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Joining the Dots

August 19, 2014

Genesis 45: 1-5           Matthew 15: 10-28canaanite woman


Our OT reading is the most extraordinary ending of the most extraordinary story. To appreciate that I think we just have to put ourselves in Joseph’s head for a moment. Imagine we were making a movie of the Joseph story… imagine the flashbacks as Joseph recognises his brothers arriving in Egypt to beg for food.


Flashback to the sunny day in his childhood when he arrives in the fields where his brothers are working… sent by his Father to see how the older brothers are. Instead of a friendly greeting from his older brothers, his role models, he is violently attacked and tied up. He has no idea what is happening for they have seen him coming and sprung it on him. And now he is tied up in their midst while they argue over whether to kill him. One of his brothers defends him and argues that he should be left to die in a pit rather than killed. So they strip him naked and put him in a pit to die. Then another of these delightful brothers comes up with the bright idea of selling him as a slave to some passing Egyptians. This they do and off he goes into slavery. I don’t know how many of you have seen 12 years a slave. In the story a free man is sold into slavery by some con artists he doesn’t really know. Imagine what is must feel like to be sold into slavery by your brothers.


Imagine the years of imprisonment… the moments of good fortune which mean that Joseph is finally given freedom and becomes a powerful person. All of this flashes through his mind as he sees his brothers arriving in Egypt now hungry and seeking food.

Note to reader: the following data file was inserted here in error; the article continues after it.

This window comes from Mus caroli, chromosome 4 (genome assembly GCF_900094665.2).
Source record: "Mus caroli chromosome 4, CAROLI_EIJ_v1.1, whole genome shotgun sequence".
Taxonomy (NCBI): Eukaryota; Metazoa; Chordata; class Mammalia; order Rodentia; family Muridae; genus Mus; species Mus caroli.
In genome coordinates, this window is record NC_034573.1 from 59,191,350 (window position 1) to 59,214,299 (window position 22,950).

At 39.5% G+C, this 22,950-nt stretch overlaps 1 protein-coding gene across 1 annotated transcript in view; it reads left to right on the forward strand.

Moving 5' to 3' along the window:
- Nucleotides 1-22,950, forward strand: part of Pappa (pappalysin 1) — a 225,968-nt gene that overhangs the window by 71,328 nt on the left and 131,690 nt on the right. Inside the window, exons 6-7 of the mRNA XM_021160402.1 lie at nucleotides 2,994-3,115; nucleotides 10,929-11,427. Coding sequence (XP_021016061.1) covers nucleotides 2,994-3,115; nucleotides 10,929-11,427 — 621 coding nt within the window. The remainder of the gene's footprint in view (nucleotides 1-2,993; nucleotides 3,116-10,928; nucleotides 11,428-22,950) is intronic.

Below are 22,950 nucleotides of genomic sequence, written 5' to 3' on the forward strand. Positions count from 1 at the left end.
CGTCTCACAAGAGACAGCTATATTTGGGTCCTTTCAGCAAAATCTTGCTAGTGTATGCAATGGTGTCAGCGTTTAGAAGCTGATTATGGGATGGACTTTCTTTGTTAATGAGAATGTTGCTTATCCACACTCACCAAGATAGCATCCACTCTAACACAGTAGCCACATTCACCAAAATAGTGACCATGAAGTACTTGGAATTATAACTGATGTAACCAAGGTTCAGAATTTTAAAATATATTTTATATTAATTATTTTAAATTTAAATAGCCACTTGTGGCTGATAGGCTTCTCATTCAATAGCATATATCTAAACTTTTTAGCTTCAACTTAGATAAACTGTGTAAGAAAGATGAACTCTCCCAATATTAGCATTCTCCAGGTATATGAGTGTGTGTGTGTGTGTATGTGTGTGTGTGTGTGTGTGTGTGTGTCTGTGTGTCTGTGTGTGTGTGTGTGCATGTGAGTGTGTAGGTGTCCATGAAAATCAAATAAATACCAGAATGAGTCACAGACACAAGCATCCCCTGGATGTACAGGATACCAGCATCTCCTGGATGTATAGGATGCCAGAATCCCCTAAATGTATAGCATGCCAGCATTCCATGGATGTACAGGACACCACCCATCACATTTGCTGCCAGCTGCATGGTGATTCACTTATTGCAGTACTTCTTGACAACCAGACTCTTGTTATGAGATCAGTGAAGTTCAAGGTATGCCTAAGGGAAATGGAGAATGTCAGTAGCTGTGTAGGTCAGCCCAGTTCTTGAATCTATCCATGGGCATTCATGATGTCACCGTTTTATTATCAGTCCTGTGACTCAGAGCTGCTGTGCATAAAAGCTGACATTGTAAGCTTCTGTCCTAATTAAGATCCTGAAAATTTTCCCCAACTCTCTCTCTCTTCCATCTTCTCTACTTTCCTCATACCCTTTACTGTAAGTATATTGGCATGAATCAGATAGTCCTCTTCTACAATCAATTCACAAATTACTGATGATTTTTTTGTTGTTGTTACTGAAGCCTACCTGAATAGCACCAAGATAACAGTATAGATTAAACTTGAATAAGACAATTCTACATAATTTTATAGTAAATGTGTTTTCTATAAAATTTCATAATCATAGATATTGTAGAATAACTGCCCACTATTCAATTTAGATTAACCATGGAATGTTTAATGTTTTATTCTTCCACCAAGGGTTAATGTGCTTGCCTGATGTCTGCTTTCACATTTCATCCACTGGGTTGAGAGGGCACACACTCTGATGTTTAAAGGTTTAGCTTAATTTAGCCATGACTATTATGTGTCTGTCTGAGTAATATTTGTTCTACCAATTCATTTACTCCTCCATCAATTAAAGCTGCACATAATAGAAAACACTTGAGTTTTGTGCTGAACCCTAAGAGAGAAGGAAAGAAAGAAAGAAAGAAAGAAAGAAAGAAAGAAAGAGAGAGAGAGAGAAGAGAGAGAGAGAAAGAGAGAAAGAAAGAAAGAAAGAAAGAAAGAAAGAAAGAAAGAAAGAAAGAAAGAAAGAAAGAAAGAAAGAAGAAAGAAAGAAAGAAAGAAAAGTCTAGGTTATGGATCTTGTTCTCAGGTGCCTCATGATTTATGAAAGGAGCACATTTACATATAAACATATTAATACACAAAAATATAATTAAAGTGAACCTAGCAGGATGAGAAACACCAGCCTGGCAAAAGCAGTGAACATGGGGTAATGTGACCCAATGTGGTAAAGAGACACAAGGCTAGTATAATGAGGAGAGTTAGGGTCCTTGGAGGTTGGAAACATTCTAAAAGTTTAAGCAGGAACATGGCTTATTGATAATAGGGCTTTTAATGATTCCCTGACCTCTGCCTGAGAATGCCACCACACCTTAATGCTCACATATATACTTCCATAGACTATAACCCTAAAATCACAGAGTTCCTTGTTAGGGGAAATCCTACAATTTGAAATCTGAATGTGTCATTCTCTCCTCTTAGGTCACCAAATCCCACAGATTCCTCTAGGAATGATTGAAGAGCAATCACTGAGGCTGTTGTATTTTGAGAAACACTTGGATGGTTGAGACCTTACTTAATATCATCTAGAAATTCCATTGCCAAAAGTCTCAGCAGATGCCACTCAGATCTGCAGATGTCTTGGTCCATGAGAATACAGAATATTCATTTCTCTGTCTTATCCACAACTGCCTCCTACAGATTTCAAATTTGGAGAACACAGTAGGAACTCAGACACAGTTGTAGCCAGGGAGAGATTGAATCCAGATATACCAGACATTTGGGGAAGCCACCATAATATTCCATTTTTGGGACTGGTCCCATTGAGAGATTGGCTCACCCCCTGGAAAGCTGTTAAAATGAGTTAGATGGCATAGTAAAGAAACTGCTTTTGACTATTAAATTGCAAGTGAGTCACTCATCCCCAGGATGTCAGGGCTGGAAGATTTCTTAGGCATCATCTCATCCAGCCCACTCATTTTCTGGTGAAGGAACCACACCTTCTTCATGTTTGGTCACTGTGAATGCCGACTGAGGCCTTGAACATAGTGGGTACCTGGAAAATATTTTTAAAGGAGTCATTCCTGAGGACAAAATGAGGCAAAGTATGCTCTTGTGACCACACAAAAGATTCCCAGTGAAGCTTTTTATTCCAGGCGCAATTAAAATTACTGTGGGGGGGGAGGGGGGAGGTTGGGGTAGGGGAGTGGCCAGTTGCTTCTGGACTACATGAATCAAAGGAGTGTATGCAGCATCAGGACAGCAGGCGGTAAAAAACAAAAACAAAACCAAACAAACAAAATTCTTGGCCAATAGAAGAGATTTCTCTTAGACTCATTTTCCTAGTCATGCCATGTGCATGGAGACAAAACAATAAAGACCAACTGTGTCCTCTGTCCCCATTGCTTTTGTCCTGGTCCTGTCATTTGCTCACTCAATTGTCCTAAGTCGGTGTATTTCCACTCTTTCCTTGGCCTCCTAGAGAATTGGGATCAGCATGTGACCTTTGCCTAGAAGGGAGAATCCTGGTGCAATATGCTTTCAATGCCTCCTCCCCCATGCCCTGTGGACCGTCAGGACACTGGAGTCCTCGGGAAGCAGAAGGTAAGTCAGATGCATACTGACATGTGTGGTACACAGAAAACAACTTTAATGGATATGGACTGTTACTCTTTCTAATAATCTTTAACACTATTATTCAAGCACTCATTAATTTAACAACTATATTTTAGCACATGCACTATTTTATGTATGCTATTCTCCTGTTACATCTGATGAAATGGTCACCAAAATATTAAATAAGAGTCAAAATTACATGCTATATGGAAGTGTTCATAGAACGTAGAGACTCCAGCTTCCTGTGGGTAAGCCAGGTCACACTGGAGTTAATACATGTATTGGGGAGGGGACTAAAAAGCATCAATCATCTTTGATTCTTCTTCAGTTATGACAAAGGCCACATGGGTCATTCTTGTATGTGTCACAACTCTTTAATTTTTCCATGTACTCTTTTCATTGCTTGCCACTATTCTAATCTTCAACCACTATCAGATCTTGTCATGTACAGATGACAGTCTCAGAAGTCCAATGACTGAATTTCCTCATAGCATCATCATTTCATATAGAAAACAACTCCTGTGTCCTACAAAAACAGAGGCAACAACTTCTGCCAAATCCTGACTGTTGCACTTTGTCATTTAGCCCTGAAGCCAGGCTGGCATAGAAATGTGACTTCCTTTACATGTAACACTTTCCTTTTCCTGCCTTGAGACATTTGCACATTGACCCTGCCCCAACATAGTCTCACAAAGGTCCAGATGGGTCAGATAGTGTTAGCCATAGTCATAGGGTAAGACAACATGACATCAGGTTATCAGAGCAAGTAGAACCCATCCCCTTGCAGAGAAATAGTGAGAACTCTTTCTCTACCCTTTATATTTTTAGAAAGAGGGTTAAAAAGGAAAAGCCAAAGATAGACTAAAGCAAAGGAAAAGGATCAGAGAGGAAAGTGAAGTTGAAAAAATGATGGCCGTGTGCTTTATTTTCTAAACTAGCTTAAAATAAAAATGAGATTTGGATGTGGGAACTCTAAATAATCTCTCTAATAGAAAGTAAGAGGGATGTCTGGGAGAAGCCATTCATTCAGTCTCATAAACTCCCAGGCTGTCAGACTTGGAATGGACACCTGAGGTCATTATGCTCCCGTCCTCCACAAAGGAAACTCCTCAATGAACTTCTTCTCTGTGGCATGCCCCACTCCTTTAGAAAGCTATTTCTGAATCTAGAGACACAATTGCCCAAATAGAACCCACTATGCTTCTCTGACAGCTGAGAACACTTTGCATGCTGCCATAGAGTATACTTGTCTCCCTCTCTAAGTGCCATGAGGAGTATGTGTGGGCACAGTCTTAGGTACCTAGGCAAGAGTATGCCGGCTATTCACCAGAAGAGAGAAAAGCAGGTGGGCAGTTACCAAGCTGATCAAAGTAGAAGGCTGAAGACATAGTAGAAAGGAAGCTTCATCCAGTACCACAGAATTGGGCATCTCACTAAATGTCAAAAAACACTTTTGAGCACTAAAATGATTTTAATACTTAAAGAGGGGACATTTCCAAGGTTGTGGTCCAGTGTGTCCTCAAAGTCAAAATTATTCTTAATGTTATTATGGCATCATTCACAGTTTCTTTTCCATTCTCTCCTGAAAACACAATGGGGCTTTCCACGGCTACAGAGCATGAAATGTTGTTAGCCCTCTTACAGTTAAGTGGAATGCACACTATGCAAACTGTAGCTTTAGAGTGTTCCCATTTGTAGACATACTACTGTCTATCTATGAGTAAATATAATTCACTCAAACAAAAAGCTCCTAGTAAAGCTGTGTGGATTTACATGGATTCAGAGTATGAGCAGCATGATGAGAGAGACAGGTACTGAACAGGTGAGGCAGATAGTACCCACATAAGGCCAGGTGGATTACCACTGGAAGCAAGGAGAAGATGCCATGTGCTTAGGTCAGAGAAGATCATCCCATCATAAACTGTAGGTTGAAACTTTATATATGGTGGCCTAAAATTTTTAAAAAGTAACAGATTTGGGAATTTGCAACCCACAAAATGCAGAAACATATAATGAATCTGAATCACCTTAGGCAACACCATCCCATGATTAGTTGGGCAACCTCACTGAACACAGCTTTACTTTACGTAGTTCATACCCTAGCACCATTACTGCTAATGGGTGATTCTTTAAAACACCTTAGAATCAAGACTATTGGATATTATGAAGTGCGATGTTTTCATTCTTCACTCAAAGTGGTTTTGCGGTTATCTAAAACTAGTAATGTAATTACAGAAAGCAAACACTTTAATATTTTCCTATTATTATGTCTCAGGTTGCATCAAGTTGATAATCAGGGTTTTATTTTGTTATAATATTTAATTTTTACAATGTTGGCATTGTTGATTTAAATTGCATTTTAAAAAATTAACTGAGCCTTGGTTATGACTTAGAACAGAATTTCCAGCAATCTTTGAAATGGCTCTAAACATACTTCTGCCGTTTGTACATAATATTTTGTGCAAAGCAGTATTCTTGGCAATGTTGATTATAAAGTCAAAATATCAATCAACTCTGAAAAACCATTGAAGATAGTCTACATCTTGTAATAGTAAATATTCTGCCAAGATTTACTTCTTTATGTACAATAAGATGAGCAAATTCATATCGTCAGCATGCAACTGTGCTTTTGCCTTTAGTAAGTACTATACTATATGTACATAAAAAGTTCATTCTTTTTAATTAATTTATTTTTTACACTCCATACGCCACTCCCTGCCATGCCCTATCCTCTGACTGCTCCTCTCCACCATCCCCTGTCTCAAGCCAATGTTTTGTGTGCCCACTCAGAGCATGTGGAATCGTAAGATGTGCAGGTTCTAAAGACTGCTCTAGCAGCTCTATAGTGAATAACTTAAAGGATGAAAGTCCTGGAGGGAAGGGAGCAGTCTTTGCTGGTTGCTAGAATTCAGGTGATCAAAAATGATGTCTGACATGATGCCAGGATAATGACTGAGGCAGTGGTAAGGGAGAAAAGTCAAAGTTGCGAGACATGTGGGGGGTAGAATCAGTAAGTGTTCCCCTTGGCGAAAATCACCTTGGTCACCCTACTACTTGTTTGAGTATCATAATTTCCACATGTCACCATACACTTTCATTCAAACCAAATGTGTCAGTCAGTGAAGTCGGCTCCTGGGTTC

The urge for justice (for retribution) must have been almost irresistible. And yet in that moment… and isn’t it funny how the most important things seem to happen in a moment… something snapped inside him and he reached out and embraced his persecuting brothers. This is his amazing speech. “Come closer to me. Do not be distressed or angry with yourselves because you have sold me here. For God sent you before me to preserve life.”


Ka-ching… the dots are joined for Joseph. He has this vision of God’s purposes. God’s purposes are the restoration of life rather than retributive justice. The crops have been preserved in the barns in the good years. They are now available for life in the tough times. But its more than just having enough food isn’t it. It’s having a life together that’s sustainable, built on forgiveness.


Joseph has an epiphany – a moment of understanding which is a turning point in his life. Have you had moments like that?


I often wonder if Jesus has a moment like that in our NT reading….

He has just been preaching about purity… what it means to be a righteous Jew… I was fascinated this week to attend Richard Bauckham’s lecture series on Galilee at the time of Jesus. Did you know apart from the Gospel there are almost no extant writings from Galilee at the time of Jesus. The nearest we have is a guy call Nittai the Arbelite. And only one of his ‘wise sayings’ remains. Here is what he says:

Keep your distance from an evil neighbour;

​do not associate with a wicked person;

​and do not despair of retribution.


As Richard Bauckham suggested the last line probably means that we shouldn’t give up believing that God will punish the wicked.

This is the context into which Jesus spoke. Jesus challenges the Pharisee version of purity. For the Pharisees it is about separation from certain kinds of unclean things – like pigs, or …. or gentiles. For the Pharisees its all about maintaining a ritual purity – its about things you might put in your mouth or touch. Jesus says no. The calling of God… is not to purity (in that sense) it’s to love… and these two ways of reading the call end up clashing. It’s not about keeping yourself untainted, its about giving yourself to the needy.